It was a moment of truth and sober reflection after months of anticipated planning to witness the exciting and first-ever stage performance of Dike Chukwumerije’s latest spoken word production, ‘Man Made Gods’ which saw hundreds of Abuja residents on hand as Nigeria marked her 58th Independence Anniversary.
The two-hour show was an entertaining blend of spoken word, story-telling and poetry that spoke to the prevailing culture of elevating holders of political office to almost ‘god-like’ status and examined several sub-themes around the relationship between ordinary citizens in Nigeria and the political class, such as the use of political power to subdue the will of the masses and deprive them of basic amenities, the constant resort to religious sentiments and the painting of outsiders and non-indigenes as the “problem” as a cover for non-performance and mediocrity.
“This is filling a gap both in terms of inspiring young people but also demonstrating the fact that, yes, change is actually possible. I had a wonderful time. I was going to come with my wife this time around but the next time I will make sure I come with her and my four children,” one of the attendees, Dayo Olaide, said after the show.
‘Man-Made Gods’ is the ninth outing of Dike Chukwumerije’s Night of the Spoken Word (NSW) event. With ‘Man-Made Gods,’ Dike once again showed his capacity for using spoken words to remind and influence Nigerians to consider where they are coming from and where they are going.
“I wanted to interrogate modern Nigerian political culture in a way that was both entertaining and deeply insightful. Even more, I wanted to interrogate myself as a Nigerian, to understand how and why I help sustain the political culture as it is, even to my own detriment,” Chuwkumerije explained to the press at the end of the show.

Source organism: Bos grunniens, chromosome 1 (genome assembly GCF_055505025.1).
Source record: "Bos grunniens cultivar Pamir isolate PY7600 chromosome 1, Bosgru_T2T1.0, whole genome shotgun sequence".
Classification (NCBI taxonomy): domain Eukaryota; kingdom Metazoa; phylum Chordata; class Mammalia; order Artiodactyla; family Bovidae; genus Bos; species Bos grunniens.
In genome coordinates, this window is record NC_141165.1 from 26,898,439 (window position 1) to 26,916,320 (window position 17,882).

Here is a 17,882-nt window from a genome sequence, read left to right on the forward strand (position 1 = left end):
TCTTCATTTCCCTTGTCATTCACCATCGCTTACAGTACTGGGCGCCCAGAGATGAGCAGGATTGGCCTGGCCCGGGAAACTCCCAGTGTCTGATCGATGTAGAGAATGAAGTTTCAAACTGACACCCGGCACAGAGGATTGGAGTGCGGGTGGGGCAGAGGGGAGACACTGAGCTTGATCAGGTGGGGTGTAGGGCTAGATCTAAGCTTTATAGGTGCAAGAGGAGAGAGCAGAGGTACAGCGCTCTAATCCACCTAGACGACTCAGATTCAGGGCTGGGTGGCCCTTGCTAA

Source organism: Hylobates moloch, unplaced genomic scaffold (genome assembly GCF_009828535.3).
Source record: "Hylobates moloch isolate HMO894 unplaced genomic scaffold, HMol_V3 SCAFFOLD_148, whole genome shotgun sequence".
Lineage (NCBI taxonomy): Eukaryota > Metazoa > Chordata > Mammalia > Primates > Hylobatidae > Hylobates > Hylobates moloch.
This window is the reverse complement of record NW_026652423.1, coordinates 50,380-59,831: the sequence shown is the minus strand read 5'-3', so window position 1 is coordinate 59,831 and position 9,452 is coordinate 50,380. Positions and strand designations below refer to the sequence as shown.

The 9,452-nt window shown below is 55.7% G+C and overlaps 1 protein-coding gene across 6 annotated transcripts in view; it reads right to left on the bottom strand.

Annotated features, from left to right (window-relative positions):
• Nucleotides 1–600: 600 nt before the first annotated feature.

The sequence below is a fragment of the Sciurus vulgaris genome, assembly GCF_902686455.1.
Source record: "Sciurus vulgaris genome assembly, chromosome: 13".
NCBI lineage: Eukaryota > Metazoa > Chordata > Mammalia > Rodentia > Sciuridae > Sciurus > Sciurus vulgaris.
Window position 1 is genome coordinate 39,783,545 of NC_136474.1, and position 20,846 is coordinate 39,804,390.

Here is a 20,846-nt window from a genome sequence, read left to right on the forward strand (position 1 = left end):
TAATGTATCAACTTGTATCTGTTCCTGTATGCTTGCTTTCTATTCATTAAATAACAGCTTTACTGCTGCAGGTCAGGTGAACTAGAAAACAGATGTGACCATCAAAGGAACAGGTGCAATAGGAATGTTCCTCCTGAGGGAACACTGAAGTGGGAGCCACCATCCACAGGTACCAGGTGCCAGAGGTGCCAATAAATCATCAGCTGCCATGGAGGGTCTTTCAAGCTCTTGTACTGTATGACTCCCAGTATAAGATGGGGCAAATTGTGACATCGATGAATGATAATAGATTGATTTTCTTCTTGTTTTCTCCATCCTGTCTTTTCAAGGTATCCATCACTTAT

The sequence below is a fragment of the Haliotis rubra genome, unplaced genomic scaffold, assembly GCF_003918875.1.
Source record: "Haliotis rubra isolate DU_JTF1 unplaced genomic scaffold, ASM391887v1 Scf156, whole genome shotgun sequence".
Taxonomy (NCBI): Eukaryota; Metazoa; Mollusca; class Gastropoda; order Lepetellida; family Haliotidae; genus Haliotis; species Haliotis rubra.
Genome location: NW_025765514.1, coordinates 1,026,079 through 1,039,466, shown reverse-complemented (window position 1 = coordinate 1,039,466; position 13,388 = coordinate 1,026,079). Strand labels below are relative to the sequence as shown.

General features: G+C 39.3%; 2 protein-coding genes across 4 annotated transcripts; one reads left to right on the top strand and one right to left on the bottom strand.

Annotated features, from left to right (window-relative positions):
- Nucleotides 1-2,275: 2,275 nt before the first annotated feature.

The stage was taken first by other poets and performers who shared bits of themselves with an audience that continued to swell with new arrivals to the venue. Chukwumerije then took the stage and began a spirited presentation that lasted for an hour and forty minutes.
“I was really impressed with the show. I thought it was genius. It was funny and witty. It spoke to the heart of people. It was very honest, and blunt in its judgments. I thought that it was interesting that he was able to capture an audience all by himself for almost two hours with very little props while taking on different roles and being so fluent and telling such a story. I think that was really impressive,” Sophia Sabrow from the German Embassy in Abuja summarised.
The content of the show was alternatively heavy and light-hearted with Chuwkumerije masterfully calling the audience to search themselves as well as the current political culture in Nigeria and interspersing the seriousness of that call with reflections on popular culture and childhood incidents.
Haruna Abdullahi, who came for the show on the recommendation of his wife, also praised the impact that the show eventually had on him. “It was a fantastic show that brought out the sentiments in me and the Nigerian in me as well.”